Cutting to the chase, these are a solid performer in-game – but in my opinion they are not the top performing adiPure release we have seen. Why? Well, you just don’t get that unique feel on the ball that you get from using a k-leather upper, and the stitching on this version really doesn’t compare to what we saw on both the adiPure III and adiPure IV. Durability is also a factor to consider, although you do get an ultra thin layer of protection, called Duracoat, to areas of high abrasion. Adidas has obviously found key areas that benefit from a little extra protection and an added layer. Through wear, I actually found that the area it covers (lime stripe along the joining of the upper and soleplate) got some scuffing – so it definitely serves a very valid purpose.
Next up, the introduction of a new conical shaped stud. This replaces the blades we have seen on previous adiPure releases. Adidas has re-engineered its traction by including dual cushioning conical studs that feature internal anti-shock tubes. They are designed to be more abrasion resistant, while improving surface penetration – thus improving traction and speed. On a natural grass surface they are great and you definitely benefit from a high level of traction. The result is slightly different on turf/artificial surfaces, where I found they seemed to drag a little, especially at times when you need to change directions quickly. The conical studs are almost too effective, and they stick firmly in the surface! I am sure that is why they have also released an AG version of the adiPure 11Pro – worth noting!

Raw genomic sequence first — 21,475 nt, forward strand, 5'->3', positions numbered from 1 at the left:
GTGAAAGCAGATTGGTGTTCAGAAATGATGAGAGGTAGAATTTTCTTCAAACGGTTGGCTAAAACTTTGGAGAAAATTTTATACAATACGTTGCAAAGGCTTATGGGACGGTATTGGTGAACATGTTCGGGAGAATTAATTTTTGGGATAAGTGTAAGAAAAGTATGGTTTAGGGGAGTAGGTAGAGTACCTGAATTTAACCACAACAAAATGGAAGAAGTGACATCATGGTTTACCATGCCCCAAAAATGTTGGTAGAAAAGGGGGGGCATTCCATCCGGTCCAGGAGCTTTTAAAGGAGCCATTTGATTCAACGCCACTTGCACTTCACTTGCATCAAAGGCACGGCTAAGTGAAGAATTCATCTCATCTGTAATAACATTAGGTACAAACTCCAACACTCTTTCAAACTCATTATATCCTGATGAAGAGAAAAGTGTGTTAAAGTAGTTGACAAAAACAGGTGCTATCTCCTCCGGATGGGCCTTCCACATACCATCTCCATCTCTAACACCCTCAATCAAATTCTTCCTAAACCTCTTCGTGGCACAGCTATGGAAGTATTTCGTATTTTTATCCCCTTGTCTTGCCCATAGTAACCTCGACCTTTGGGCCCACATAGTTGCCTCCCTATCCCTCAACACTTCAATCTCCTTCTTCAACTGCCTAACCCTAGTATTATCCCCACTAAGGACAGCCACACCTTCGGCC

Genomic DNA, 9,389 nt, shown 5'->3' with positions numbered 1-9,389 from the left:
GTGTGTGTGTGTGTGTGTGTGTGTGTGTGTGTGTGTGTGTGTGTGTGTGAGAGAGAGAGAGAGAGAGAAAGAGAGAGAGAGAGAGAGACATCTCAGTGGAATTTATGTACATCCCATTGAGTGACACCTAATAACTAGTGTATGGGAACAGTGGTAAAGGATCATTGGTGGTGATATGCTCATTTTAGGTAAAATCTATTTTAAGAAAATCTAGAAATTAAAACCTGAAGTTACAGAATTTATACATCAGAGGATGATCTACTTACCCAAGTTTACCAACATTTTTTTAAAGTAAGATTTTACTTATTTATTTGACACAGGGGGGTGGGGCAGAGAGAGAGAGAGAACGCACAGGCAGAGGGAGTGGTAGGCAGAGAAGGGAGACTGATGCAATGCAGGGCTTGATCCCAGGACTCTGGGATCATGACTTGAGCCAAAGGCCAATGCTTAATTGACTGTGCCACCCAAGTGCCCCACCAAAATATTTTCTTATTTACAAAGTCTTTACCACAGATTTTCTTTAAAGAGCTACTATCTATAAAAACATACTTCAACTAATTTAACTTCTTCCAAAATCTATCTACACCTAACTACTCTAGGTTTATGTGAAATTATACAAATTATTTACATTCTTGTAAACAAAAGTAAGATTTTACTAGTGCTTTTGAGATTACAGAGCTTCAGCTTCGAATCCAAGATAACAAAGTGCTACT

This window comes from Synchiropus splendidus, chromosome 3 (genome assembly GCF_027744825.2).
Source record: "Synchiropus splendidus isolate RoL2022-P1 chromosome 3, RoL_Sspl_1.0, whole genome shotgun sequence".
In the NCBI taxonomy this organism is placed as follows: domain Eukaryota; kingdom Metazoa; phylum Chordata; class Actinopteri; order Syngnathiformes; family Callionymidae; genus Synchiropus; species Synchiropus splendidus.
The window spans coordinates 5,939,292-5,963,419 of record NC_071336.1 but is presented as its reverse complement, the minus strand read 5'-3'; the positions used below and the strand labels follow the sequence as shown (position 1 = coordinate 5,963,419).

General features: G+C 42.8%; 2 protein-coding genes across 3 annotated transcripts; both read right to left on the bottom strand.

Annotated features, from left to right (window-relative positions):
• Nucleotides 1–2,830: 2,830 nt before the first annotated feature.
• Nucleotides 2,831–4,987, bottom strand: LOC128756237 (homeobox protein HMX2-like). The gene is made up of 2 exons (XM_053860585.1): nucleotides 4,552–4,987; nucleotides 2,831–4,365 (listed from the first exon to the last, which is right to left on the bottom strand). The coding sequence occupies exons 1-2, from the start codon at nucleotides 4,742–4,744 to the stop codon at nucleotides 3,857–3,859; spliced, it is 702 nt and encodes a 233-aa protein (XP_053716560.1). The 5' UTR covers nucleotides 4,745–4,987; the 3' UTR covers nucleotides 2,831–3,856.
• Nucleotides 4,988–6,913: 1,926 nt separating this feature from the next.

How do they fit?
Size wise, there is not too much variance compared to previous adiPure releases. The boot is built on a new soleplate, but it offers the same shape and length. They are true to size, with a medium-wide fit through the forefoot.
Note that nowhere in this review (other than here) did I use the term “classic” – something that has been a staple for all prior adiPure reviews! Traction on artificial surfaces is also a slight concern, for which Adidas has released a specific AG version. But, for most players they want one boot that works on both surfaces. Just note that they are not the most suitable for artificial. The other point lies in the use of a Taurus over K-leather upper. I can understand what Adidas are trying to do, but ultimately, I would take a 9.2oz boot with a traditional K-leather upper over an 8.2oz Taurus.
Check out the full line-up of adiPure 11Pro.
The Skinny Summary
Highlight: A modernized and updated version of the adiPure that offers players something just a little different in the heritage range – especially its 8.2oz final weight! Includes the ability to use miCoach Technology.
Category: This is an easy one – a lightweight, heritage release. You get a traditional look and aura surrounding these boots with a modern twist.
Weight: At 8.2oz, they are a full 1.6oz lighter than the adiPure IV. That is what you call a weight reduction!
Would I Buy Them: For the sake of finding out what they had to offer, I would buy a pair. They stay at a pretty decent price point ($150), which is important and they offer something different to market.
Player Position: In general, the midfield general is the type of players that usually benefits most from the adiPure range – but as a heritage release, they will match the needs of pretty much any player position on the field, from outside backs right through to strikers. The lightweight nature opens them up to other positions like outside mids.